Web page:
NFL Mock Draft Monday: How does Gerald McCoy’s return affect the Buccaneers’ draft plans?

If Quinnen Williams is sitting there when Tampa Bay is on the clock, what will general manager Jason Licht do?
Bucs defensive tackle Gerald McCoy is one of seven players who have recorded at least six sacks in every season since 2013 (Cameron Wake, Ryan Kerrigan, Carlos Dunlap, Chandler Jones, Cameron Jordan and Olivier Vernon are the others.) [Associated Press]
Bucs defensive tackle Gerald McCoy is one of seven players who have recorded at least six sacks in every season since 2013 (Cameron Wake, Ryan Kerrigan, Carlos Dunlap, Chandler Jones, Cameron Jordan and Olivier Vernon are the others.) [Associated Press]
Published February 25
Updated February 25

“Either you can play football or you can’t. PERIOD!!” Gerald McCoy tweeted recently.

As it turns out, GMC will be playing football in 2019, and as Rick Stroud reported over the weekend, he’ll be doing so for the Tampa Bay Buccaneers, putting to rest speculation that the team might trade or release the veteran defensive tackle to gain salary cap space.

The decision to keep him makes a lot of football and financial sense. One could argue that even though 2018 wasn’t his best season, it was still a very good season and the best among Bucs defenders. Though Jason Pierre-Paul recorded more sacks (12.5 to McCoy’s six), McCoy generated pressure at slightly higher rate. At $13 million, his 2019 cap hit will be one of the highest among interior defenders, but it’s a figure that’s consistent with his production. If Dontari Poe of the Panthers is worth a $9.3 million cap hit in 2019, surely McCoy is worth something in the $11 million to $13 million range.

So how will McCoy’s return affect the Bucs’ plans for the draft, which is exactly two months away?

On the surface, it would seem to eliminate interior defensive lineman as a need, but don’t be so quick to dismiss the possibility, especially if a talent like Quinnen Williams falls to Tampa Bay at No. 5. Williams was an absolute game-wrecker at Alabama, racking up 10 sacks and 26 tackles for loss in 24 games. (McCoy in his final 27 games at Oklahoma: 12.5 sacks and 26.5 tackles for loss.) Plus, the Bucs have shown a willingness to take the best player available. Take, for instance, their selection of O.J. Howard in the first round of the 2017 draft.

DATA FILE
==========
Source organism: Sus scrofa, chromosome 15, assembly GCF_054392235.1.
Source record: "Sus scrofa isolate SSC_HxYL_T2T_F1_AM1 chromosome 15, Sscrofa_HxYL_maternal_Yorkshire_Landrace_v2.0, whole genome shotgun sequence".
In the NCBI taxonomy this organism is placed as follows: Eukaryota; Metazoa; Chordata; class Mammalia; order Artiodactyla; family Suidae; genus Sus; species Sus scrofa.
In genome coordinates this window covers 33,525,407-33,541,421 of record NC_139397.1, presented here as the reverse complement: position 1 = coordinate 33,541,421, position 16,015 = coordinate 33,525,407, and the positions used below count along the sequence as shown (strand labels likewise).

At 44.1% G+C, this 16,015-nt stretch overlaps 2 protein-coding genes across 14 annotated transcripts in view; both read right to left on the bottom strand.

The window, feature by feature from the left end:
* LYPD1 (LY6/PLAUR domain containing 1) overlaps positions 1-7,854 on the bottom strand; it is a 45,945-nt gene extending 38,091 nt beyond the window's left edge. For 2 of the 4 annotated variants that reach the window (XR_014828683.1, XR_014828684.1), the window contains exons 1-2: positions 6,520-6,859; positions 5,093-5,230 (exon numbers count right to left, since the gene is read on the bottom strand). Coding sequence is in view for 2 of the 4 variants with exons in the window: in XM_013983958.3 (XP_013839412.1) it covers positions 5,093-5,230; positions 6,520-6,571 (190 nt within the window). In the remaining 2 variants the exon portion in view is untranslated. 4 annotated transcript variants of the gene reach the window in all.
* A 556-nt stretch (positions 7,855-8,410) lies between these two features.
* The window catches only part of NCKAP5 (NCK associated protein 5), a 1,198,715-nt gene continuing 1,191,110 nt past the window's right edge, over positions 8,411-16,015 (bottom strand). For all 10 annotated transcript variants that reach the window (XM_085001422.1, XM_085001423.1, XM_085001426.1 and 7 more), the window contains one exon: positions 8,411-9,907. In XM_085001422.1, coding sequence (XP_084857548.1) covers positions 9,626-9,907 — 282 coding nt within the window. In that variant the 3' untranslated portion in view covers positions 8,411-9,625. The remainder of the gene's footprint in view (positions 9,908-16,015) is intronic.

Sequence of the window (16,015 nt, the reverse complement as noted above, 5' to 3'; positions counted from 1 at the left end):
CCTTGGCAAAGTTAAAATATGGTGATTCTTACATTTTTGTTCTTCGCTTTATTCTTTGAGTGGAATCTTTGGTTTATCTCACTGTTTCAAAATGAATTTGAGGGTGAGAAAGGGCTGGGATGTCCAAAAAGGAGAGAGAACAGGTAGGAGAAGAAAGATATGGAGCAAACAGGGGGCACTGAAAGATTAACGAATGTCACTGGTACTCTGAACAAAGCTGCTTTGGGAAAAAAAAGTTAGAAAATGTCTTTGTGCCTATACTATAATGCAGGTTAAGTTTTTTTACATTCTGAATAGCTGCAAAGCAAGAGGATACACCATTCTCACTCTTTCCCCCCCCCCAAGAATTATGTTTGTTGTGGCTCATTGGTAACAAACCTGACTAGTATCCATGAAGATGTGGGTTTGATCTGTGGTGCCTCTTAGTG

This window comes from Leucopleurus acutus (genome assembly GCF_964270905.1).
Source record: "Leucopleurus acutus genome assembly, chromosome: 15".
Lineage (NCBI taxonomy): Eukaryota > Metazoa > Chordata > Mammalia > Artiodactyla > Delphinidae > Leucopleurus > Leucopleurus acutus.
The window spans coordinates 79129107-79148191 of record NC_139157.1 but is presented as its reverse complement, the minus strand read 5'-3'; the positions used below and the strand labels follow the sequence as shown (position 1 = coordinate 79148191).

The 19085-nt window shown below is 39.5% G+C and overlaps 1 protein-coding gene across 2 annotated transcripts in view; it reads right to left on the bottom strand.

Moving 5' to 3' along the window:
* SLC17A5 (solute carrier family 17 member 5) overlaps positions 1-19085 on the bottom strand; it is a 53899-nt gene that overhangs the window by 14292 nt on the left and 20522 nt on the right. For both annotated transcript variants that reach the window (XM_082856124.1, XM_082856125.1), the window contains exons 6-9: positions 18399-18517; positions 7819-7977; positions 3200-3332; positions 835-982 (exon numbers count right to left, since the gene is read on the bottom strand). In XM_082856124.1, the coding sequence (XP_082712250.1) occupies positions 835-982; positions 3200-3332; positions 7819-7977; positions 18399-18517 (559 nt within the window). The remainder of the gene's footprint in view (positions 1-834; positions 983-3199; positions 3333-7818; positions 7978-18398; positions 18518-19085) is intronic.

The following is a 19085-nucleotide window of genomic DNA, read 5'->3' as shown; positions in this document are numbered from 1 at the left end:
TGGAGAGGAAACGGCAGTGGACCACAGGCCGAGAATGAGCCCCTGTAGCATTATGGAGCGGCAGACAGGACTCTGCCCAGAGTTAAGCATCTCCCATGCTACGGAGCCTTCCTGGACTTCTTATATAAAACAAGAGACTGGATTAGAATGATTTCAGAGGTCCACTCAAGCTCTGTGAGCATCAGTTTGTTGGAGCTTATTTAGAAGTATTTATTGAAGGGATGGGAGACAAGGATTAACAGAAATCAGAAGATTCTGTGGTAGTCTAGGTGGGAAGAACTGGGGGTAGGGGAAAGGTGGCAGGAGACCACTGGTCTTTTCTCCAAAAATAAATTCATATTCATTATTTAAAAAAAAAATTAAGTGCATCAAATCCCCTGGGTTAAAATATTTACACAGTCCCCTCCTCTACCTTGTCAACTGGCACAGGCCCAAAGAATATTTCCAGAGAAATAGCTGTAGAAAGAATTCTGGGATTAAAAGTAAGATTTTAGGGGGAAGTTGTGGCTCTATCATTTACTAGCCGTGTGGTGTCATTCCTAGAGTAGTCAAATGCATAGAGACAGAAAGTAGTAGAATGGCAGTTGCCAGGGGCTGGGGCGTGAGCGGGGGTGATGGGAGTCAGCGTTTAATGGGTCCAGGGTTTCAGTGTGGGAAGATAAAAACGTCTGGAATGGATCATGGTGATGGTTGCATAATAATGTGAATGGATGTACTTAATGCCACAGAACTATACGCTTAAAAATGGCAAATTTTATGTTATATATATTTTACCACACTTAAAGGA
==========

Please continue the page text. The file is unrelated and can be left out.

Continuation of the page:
Speculation over McCoy’s future will fade for now but will return stronger than ever in 2020 for two key reasons: 1.) He will be 32 next year. 2.) His contract at this point is essentially a year-to-year deal. Tampa Bay can release him next winter and not suffer any salary cap penalties, even though his contract runs through 2021 ($12.5 million cap hit in 2020 and $12.9 million cap hit in 2021).

Retaining McCoy for the 2019 season does, however, give the Bucs the flexibility to focus on holes at edge rusher, cornerback and offensive tackle, which are the positions most mock drafters have them targeting.

Here’s a fresh batch of forecasts:

Charley Casserly, NFL.com: Clelin Ferrell, defensive end, Clemson

“The Bucs need a pass rusher opposite Jason Pierre-Paul.”

Walter Cherepinsky, walterfootball.com: Jonah Williams, offensive tackle/guard, Alabama

(Cherepinsky projects the Bucs will trade the No. 5 pick to Washington and move down to No. 15.) “Jonah Williams had a great freshman year as Alabama’s right tackle. He then took over on the blind side with Cam Robinson gone. Charlie Campbell spoke to sources who believe Williams will be taken in the second half of the opening round.”

Luke Easterling, USA Today’s Draft Wire: Jonah Williams

(Easterling projects the Bucs will trade the No. 5 pick to the Broncos and move down to No. 10.) “After moving back and adding additional picks, the Bucs barely miss out on (Ed) Oliver but end up with another talented prospect at a bigger position of need. Williams would be an immediate upgrade over right tackle Demar Dotson, who isn’t getting any younger and has struggled to stay healthy. Williams could also be the long-term solution at left tackle if Donovan Smith doesn’t get an extension.”